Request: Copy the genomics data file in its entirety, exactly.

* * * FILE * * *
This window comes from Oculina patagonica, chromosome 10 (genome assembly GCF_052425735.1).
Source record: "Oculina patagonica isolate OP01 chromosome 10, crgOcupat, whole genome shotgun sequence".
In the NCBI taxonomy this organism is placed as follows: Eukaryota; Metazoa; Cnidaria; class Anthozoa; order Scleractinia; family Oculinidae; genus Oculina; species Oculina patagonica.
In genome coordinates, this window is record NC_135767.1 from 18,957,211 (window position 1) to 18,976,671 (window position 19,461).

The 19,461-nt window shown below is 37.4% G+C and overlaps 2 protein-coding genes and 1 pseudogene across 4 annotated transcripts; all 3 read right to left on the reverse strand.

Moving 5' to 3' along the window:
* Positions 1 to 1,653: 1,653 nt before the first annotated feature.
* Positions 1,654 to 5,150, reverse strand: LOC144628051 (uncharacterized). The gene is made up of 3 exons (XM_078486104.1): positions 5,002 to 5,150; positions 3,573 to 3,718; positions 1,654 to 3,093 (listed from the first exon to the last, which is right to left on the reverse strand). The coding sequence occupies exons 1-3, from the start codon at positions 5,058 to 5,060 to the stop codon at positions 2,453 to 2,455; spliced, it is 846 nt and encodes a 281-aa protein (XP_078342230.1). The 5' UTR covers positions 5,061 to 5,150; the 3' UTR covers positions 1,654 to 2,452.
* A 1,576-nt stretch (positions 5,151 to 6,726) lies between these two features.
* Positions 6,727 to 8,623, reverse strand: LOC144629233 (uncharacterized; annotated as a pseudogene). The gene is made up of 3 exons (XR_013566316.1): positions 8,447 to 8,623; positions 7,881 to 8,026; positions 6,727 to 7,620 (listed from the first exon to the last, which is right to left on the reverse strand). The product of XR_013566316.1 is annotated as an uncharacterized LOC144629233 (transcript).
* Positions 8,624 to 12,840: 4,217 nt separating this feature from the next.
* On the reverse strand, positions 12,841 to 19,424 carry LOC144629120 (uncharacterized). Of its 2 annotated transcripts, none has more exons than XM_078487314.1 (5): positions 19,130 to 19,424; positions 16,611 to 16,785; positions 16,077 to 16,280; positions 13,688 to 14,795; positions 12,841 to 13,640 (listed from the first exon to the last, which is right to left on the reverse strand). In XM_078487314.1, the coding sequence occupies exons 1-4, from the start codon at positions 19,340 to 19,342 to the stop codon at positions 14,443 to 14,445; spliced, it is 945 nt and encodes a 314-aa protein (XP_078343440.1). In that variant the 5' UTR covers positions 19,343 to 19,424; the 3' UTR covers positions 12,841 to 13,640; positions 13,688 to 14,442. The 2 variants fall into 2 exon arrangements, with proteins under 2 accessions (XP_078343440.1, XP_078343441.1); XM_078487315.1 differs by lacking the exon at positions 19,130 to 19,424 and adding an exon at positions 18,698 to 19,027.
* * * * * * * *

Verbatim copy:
This window comes from Oculina patagonica, chromosome 10 (genome assembly GCF_052425735.1).
Source record: "Oculina patagonica isolate OP01 chromosome 10, crgOcupat, whole genome shotgun sequence".
In the NCBI taxonomy this organism is placed as follows: Eukaryota; Metazoa; Cnidaria; class Anthozoa; order Scleractinia; family Oculinidae; genus Oculina; species Oculina patagonica.
In genome coordinates, this window is record NC_135767.1 from 18,957,211 (window position 1) to 18,976,671 (window position 19,461).

The 19,461-nt window shown below is 37.4% G+C and overlaps 2 protein-coding genes and 1 pseudogene across 4 annotated transcripts; all 3 read right to left on the reverse strand.

Moving 5' to 3' along the window:
* Positions 1 to 1,653: 1,653 nt before the first annotated feature.
* Positions 1,654 to 5,150, reverse strand: LOC144628051 (uncharacterized). The gene is made up of 3 exons (XM_078486104.1): positions 5,002 to 5,150; positions 3,573 to 3,718; positions 1,654 to 3,093 (listed from the first exon to the last, which is right to left on the reverse strand). The coding sequence occupies exons 1-3, from the start codon at positions 5,058 to 5,060 to the stop codon at positions 2,453 to 2,455; spliced, it is 846 nt and encodes a 281-aa protein (XP_078342230.1). The 5' UTR covers positions 5,061 to 5,150; the 3' UTR covers positions 1,654 to 2,452.
* A 1,576-nt stretch (positions 5,151 to 6,726) lies between these two features.
* Positions 6,727 to 8,623, reverse strand: LOC144629233 (uncharacterized; annotated as a pseudogene). The gene is made up of 3 exons (XR_013566316.1): positions 8,447 to 8,623; positions 7,881 to 8,026; positions 6,727 to 7,620 (listed from the first exon to the last, which is right to left on the reverse strand). The product of XR_013566316.1 is annotated as an uncharacterized LOC144629233 (transcript).
* Positions 8,624 to 12,840: 4,217 nt separating this feature from the next.
* On the reverse strand, positions 12,841 to 19,424 carry LOC144629120 (uncharacterized). Of its 2 annotated transcripts, none has more exons than XM_078487314.1 (5): positions 19,130 to 19,424; positions 16,611 to 16,785; positions 16,077 to 16,280; positions 13,688 to 14,795; positions 12,841 to 13,640 (listed from the first exon to the last, which is right to left on the reverse strand). In XM_078487314.1, the coding sequence occupies exons 1-4, from the start codon at positions 19,340 to 19,342 to the stop codon at positions 14,443 to 14,445; spliced, it is 945 nt and encodes a 314-aa protein (XP_078343440.1). In that variant the 5' UTR covers positions 19,343 to 19,424; the 3' UTR covers positions 12,841 to 13,640; positions 13,688 to 14,442. The 2 variants fall into 2 exon arrangements, with proteins under 2 accessions (XP_078343440.1, XP_078343441.1); XM_078487315.1 differs by lacking the exon at positions 19,130 to 19,424 and adding an exon at positions 18,698 to 19,027.